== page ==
Freshly fallen powder may once have inspired the desire to put on skis and hit the slopes, but this year is also the perfect weather for a calmer, more relaxing and more accessible pursuit that has won over athletes. elite and nature lovers: snowshoeing.
“It’s really accessible,” says Sasha Gollish, assistant professor at the University of Toronto and athlete ambassador for Snowshoe Canada, the non-profit association that governs the sport of snowshoeing in Canada. Over the past five years or so, Gollish has noticed that an increasing number of people are getting into snowshoeing, including parents who equip themselves with snowshoes after dropping their children off at ski clubs.
In fact, the activity has become a trending pastime for those not in the mood to hit the hills largely because it doesn’t require an addict’s level of risk tolerance or advanced skills. adrenaline rush. Mastery of the technique does not require formal lessons; you can brush up on the basics with YouTube tutorials, and the equipment required ranges from traditional tennis racket-type styles to budget-friendly tongs. And you can make the activity as strenuous or as easy as you want. “It’s everything from a hobby to a sport, from recreational to competitive,” says Gollish.
As a long-time alpine skier and world-class runner – her significant medal collection includes bronze in the 1,500m at the 2015 Pan Am Games – Gollish finds snowshoeing particularly enjoyable. “I think it’s even more meditative than walking,” she says. “There is something really magical going on in trees when they are full of snow.”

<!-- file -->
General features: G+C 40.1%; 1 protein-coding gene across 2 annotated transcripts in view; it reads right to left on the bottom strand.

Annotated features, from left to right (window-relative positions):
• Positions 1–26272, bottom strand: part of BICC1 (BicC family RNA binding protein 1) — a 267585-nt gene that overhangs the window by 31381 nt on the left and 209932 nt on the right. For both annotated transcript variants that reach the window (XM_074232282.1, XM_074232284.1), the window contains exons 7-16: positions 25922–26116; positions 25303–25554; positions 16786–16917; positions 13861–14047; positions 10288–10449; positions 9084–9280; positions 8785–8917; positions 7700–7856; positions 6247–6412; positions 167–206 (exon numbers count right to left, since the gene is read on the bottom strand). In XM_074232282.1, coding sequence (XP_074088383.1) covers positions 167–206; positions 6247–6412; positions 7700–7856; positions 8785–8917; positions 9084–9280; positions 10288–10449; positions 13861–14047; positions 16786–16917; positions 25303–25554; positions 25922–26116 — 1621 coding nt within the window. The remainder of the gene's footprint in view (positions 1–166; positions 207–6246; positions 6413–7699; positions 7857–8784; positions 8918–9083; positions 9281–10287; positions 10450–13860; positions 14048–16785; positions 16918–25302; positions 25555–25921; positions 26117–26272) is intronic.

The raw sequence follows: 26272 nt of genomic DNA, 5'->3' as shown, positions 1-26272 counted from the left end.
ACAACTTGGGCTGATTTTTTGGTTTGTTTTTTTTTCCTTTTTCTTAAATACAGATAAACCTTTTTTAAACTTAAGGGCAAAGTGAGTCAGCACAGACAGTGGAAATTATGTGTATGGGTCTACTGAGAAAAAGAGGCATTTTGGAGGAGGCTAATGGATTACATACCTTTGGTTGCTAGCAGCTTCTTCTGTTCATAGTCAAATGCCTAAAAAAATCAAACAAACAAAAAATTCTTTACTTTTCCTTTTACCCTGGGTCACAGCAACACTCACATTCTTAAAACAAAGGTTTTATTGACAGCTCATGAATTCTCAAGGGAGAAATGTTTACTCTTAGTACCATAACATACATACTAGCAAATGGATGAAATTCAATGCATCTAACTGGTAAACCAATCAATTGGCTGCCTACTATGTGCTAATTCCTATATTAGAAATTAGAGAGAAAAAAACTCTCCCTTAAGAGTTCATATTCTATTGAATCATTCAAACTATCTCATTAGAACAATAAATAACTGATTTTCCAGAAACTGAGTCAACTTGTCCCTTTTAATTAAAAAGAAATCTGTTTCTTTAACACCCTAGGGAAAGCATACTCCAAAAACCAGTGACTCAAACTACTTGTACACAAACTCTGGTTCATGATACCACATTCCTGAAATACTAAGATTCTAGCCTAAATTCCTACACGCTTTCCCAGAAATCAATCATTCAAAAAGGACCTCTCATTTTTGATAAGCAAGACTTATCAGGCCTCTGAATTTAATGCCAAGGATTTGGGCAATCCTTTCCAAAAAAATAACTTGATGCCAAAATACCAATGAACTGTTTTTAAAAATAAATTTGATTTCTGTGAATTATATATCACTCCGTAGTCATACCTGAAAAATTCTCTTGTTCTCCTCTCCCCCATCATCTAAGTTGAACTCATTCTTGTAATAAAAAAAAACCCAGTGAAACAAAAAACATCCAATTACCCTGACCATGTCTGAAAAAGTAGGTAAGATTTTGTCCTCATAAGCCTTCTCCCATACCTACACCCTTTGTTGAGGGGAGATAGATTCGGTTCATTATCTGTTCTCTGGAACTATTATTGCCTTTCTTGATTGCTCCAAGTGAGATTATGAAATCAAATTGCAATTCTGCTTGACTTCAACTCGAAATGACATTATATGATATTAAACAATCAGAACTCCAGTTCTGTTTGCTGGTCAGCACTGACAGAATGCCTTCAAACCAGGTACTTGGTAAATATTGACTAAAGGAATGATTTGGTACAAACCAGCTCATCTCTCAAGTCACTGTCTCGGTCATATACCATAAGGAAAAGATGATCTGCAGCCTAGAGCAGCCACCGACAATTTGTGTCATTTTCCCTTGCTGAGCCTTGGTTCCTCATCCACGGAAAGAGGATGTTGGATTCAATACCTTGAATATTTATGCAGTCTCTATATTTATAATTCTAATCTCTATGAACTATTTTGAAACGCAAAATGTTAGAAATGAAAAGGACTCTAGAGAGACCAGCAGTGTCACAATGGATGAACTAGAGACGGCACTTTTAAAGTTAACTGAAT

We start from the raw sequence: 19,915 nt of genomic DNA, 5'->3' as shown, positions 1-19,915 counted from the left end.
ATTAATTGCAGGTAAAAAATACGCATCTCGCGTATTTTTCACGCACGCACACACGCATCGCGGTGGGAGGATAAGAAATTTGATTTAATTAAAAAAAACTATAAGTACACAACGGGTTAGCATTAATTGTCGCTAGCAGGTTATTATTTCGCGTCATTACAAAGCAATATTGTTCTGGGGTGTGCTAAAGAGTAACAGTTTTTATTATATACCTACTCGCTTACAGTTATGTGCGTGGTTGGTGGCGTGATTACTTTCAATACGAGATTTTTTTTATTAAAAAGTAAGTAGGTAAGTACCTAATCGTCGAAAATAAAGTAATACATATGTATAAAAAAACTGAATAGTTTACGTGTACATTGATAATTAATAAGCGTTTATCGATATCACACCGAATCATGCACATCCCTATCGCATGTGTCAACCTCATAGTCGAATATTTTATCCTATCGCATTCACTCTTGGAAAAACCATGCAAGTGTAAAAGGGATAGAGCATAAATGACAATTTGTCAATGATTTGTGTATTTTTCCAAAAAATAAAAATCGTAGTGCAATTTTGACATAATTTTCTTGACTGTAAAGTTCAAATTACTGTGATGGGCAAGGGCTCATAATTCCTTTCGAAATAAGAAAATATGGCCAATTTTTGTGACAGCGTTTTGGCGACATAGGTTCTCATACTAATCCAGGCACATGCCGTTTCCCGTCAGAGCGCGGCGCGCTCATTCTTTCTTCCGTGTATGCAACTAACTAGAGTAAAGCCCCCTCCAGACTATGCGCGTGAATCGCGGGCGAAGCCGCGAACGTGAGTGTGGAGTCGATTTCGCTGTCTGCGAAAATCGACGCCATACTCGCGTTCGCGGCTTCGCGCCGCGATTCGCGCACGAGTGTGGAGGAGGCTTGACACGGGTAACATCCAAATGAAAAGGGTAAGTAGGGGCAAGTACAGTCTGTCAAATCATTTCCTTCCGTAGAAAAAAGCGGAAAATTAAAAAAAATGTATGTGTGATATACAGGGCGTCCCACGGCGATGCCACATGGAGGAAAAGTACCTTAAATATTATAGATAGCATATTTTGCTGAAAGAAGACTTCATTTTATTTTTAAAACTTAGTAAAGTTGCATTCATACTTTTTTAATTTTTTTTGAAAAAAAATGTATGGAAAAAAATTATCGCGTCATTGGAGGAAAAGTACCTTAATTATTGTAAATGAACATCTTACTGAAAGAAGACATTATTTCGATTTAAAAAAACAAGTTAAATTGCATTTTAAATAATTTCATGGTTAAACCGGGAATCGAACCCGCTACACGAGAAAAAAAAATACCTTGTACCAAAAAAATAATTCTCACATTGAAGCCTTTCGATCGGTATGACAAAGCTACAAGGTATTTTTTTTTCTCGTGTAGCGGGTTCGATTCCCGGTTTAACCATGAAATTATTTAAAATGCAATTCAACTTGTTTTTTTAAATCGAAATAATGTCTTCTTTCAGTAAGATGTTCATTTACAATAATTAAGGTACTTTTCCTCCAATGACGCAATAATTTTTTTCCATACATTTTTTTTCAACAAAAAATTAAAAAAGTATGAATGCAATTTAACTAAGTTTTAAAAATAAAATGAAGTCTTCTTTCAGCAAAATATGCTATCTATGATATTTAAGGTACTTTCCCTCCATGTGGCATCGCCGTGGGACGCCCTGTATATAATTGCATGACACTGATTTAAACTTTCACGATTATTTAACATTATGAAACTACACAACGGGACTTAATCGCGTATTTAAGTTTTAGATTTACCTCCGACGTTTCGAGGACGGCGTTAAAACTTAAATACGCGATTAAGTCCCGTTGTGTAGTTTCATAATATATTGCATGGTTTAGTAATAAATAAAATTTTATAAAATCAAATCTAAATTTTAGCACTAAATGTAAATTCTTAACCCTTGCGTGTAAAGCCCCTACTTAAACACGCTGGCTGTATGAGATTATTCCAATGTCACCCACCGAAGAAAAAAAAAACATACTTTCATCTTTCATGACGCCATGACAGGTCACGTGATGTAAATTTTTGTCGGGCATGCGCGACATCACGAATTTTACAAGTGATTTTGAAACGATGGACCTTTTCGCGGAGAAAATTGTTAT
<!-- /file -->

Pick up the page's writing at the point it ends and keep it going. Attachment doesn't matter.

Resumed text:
Indeed, the slower pace of the racket allows nice surprises, even when hiking in urban green spaces. On a recent excursion, Gollish went to explore Sunnybrook Park and met a wild trail companion: “Saw the biggest white-tailed doe I have ever seen in my life,” she recalls. . “It must have been a 500-pound animal, only ten feet from me.” So bundle up warm and go out, you never know what you might find.
Where to snowshoe in and around Toronto
Snowshoeing is readily available at traditional ski resorts, but you can also head to a nature trail near you. Here are some starting points.
A rural estate from the 1800s turned into a vast green space in Toronto, Sunnybrook Park is popular with summer picnickers, runners and cyclists. “When you go after it just snows, there’s a very different and deafening silence,” Gollish explains. “It’s a city vacation.
Don Valley Brickyard
For beginner snowshoers, this is one of Gollish’s favorite spaces in Toronto. “It’s this unique place stuck in the middle of town,” she said, “and if you don’t know what’s out there, you have no idea how vast it is. “
Albion Hills Conservation Area
This outdoor playground in Caledon has 27 kilometers of groomed trails in winter for skiing and snowshoeing. “It looks like the wilderness,” Gollish says, “but it’s really just outside of town.”
To learn more, visit ontarioparks.com, which lists parks across the province, with updates on what’s open for snowshoeing.